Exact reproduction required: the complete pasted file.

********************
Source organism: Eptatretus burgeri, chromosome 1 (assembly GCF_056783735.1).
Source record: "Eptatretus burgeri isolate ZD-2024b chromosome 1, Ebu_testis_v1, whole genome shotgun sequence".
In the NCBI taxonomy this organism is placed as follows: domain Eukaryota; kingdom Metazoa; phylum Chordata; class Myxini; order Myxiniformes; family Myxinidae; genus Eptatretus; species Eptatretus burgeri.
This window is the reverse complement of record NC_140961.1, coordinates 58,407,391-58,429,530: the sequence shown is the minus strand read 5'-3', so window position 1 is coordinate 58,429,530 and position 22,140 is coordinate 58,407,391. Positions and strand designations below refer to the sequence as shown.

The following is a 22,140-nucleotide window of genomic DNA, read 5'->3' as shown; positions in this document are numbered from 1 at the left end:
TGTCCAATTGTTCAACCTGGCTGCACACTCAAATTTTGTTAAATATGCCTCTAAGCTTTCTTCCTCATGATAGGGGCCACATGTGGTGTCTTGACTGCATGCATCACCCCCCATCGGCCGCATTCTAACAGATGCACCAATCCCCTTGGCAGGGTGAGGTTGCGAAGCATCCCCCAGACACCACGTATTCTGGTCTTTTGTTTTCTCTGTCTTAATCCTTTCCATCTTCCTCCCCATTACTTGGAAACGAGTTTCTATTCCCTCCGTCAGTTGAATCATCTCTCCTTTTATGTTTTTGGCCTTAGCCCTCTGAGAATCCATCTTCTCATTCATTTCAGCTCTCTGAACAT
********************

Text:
Source organism: Eptatretus burgeri, chromosome 1 (assembly GCF_056783735.1).
Source record: "Eptatretus burgeri isolate ZD-2024b chromosome 1, Ebu_testis_v1, whole genome shotgun sequence".
In the NCBI taxonomy this organism is placed as follows: domain Eukaryota; kingdom Metazoa; phylum Chordata; class Myxini; order Myxiniformes; family Myxinidae; genus Eptatretus; species Eptatretus burgeri.
This window is the reverse complement of record NC_140961.1, coordinates 58,407,391-58,429,530: the sequence shown is the minus strand read 5'-3', so window position 1 is coordinate 58,429,530 and position 22,140 is coordinate 58,407,391. Positions and strand designations below refer to the sequence as shown.

The following is a 22,140-nucleotide window of genomic DNA, read 5'->3' as shown; positions in this document are numbered from 1 at the left end:
TGTCCAATTGTTCAACCTGGCTGCACACTCAAATTTTGTTAAATATGCCTCTAAGCTTTCTTCCTCATGATAGGGGCCACATGTGGTGTCTTGACTGCATGCATCACCCCCCATCGGCCGCATTCTAACAGATGCACCAATCCCCTTGGCAGGGTGAGGTTGCGAAGCATCCCCCAGACACCACGTATTCTGGTCTTTTGTTTTCTCTGTCTTAATCCTTTCCATCTTCCTCCCCATTACTTGGAAACGAGTTTCTATTCCCTCCGTCAGTTGAATCATCTCTCCTTTTATGTTTTTGGCCTTAGCCCTCTGAGAATCCATCTTCTCATTCATTTCAGCTCTCTGAACAT